As the U.S. economy continues to recover from the recent recession, many nonprofit organizations are re-evaluating their budgets and regulating the money that comes in and out of the organization. With the general public still somewhat skeptical about the stewardship of funds (due to recent public accounting scandals in both the for-profit and nonprofit sectors), the government and funders have cracked down on nonprofits and implemented new reporting requirements to ensure greater accountability and financial transparency.
New Laws Impact Nonprofit Financial Reporting Requirements
While the Sarbanes-Oxley bill is well-known in the public sector, many nonprofits are unaware how the bill impacts their organization. Sarbanes-Oxley (as known as the American Competitiveness and Corporate Accountability Act) was passed by congress in 2002. Designed to tighten standards and increase operational oversight in corporations, the bill includes provisions for audits, disclosure, whistle blower protection, certified financial statements and rules on insider transactions, and proposed a new organization to enforce standards for audits of public companies.
While it primarily impacts publicly traded companies, the bill does include requirements for nonprofits to develop written policies related to the handling of employee complaints and the destruction of documents. Recently, several states (such as New York and California) have begun to apply other parts of the Sarbane-Oxley bill to the nonprofit sector. With so many states making changes to the way nonprofit organizations report upon their finances, it’s only a matter of time before all nonprofits must adhere to new (and extensive) reporting requirements.
The Need for Nonprofit Accounting Software
In response to these new and upcoming government regulations, nonprofits must be ready for audits and produce the required reports. Complying to these new regulations can be difficult if an organization is still relying on commercial accounting software to manage its nonprofit accounting needs. While many organizations invested in commercial accounting software due to its low costs, as organizations grow and expand, commercial accounting software no longer meets their needs.
Organizations that rely on commercial accounting software require more effort to adapt accounting processes and systems to meet these new requirements. This often results in organizations managing separate funds in spreadsheets and separate files and having to pull together disparate information for reporting requirements. This system is not logical for nonprofits. Not only does it require more staff to get the job done, but it also increases the risk of human error (a risk nonprofits cannot afford to take at this time).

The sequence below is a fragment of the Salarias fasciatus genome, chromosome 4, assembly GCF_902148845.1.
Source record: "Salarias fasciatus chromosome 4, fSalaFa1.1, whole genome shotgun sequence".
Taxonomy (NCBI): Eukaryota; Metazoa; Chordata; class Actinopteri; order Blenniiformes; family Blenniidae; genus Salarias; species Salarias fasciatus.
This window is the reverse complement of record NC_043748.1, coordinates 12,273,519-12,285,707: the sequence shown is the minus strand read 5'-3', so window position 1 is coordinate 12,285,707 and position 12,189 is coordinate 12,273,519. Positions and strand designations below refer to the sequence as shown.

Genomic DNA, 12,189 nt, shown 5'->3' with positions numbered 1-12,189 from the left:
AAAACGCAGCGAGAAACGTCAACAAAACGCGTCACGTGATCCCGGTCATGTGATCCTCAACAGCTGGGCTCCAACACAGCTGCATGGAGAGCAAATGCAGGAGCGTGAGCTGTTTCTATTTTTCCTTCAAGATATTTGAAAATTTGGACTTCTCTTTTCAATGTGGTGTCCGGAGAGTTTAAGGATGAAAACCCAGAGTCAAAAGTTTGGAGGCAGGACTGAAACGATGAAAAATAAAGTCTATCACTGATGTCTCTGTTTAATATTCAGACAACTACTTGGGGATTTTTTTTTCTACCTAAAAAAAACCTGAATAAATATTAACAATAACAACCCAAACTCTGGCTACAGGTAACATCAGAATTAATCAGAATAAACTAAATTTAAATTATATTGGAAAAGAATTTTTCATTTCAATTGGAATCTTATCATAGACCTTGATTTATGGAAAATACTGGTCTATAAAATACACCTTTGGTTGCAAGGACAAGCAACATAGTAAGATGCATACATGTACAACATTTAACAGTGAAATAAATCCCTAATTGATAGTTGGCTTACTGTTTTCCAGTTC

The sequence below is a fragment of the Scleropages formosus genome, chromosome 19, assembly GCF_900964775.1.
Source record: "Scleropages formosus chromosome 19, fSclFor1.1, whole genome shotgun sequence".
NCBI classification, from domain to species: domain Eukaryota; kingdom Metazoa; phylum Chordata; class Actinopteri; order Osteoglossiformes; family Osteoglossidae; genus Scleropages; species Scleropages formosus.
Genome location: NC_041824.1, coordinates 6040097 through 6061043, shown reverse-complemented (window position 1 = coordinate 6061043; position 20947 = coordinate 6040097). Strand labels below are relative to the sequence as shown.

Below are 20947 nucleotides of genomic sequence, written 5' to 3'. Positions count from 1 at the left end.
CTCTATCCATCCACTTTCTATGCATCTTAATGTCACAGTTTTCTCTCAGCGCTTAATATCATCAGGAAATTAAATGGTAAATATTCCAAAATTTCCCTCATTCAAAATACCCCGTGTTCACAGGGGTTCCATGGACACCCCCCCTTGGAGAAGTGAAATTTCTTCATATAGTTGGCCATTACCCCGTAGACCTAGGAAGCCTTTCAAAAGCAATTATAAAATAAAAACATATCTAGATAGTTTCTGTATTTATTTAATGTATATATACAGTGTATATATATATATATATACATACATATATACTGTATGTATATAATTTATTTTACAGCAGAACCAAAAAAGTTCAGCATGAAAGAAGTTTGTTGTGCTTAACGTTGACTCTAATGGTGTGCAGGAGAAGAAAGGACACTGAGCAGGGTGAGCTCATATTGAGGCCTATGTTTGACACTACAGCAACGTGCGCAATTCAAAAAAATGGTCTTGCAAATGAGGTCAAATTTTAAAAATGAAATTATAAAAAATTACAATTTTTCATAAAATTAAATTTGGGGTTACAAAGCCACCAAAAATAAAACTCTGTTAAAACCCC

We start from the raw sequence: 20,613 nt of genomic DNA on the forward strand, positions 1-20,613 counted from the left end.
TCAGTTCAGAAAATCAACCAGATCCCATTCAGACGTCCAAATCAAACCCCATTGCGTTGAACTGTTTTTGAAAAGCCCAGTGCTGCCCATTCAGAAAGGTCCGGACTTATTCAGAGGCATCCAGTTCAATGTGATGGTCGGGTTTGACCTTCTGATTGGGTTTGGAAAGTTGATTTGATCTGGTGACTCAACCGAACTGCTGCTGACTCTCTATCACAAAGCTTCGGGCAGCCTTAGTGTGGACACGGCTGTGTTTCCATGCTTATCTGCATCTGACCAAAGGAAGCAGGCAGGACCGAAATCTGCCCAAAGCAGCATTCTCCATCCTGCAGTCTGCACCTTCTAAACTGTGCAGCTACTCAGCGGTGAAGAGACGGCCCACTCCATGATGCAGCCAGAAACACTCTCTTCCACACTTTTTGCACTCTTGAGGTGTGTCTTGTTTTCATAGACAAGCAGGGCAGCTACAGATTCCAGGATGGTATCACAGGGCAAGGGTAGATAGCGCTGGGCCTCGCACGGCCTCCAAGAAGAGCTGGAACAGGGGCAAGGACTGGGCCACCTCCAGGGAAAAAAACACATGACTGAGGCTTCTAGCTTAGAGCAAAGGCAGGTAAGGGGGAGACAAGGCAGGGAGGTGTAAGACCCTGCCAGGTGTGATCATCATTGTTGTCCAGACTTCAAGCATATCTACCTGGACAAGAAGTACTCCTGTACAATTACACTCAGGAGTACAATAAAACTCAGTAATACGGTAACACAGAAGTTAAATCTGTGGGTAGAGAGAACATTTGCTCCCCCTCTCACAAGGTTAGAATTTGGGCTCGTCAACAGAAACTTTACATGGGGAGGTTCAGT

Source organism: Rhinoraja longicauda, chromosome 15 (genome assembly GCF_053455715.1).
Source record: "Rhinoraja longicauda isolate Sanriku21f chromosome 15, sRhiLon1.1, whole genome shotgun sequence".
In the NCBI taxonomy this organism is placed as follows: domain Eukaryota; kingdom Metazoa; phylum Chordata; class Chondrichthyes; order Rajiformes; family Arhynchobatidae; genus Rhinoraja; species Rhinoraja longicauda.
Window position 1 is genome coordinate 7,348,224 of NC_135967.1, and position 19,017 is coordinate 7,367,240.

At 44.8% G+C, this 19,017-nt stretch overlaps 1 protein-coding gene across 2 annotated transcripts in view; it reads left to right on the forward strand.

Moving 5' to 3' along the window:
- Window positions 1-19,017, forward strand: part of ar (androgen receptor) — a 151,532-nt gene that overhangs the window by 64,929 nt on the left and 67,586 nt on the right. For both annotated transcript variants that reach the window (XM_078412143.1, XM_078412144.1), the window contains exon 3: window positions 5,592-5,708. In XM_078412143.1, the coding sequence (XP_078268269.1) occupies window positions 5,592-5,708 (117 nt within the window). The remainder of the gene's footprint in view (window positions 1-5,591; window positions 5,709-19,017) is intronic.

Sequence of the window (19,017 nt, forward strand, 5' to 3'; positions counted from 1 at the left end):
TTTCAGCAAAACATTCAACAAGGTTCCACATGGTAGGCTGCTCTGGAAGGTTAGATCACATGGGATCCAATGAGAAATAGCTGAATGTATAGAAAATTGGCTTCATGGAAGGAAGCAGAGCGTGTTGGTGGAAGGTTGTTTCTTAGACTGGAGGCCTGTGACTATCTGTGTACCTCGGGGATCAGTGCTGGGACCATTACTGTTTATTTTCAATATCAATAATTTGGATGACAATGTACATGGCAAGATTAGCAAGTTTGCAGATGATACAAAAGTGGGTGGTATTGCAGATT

While the thought of changing accounting systems may seem daunting, nonprofits will be better off because of it. Adopting the proper nonprofit accounting software will reduce the risk of errors, streamline accounting and administrative processes, enable organizations to track multiple funds within one system, and allow staff to easily pull data from all funds into a unified, comprehensive report. Nonprofit accounting software relieves the administrative reporting burdens, simplifies audit preparations and saves days on the reporting cycle.
In response to the new reporting requirements, vendors are making critical changes to nonprofit accounting software. Consider how nonprofit accounting software addresses the following financial reporting challenges:
- The Need for Accuracy
Accurate accounting of the use of funds received from grantors, major donors and small contributors has never been more critical. Nonprofit accounting software offers a flexible chart of accounts structure built specifically to handle the multiple funds tracking required by nonprofit organizations. Instead of adapting organizational processes and terminology to match commercial software limitations, nonprofit accounting software lets organizations customize the chart of accounts so that it fits of the way each organization works and satisfies their specific needs for fund tracking.
- Audit Capabilities
Nonprofit accounting software provides organizations with internal controls to limit access of data entry and inquiry to selected individuals. The software maintains extensive audit trails, allowing users to audit system access and track each entry, change or deletion of data by employees. It also contains other controls to prevent the deletion of critical audit trail data.
- Good Financial Management
Nonprofit accounting software has advanced budget and cost allocation features to help organizations ensure the maximization of their funds in the programs and services designed to support their mission. Furthermore, nonprofit accounting software is offered at a range of functions and prices, so nonprofits can find the best solution to fit their specific organization. By measuring their immediate needs against a range of functionality, nonprofits can make the best investment choice for their organization, and make each and every dollar count.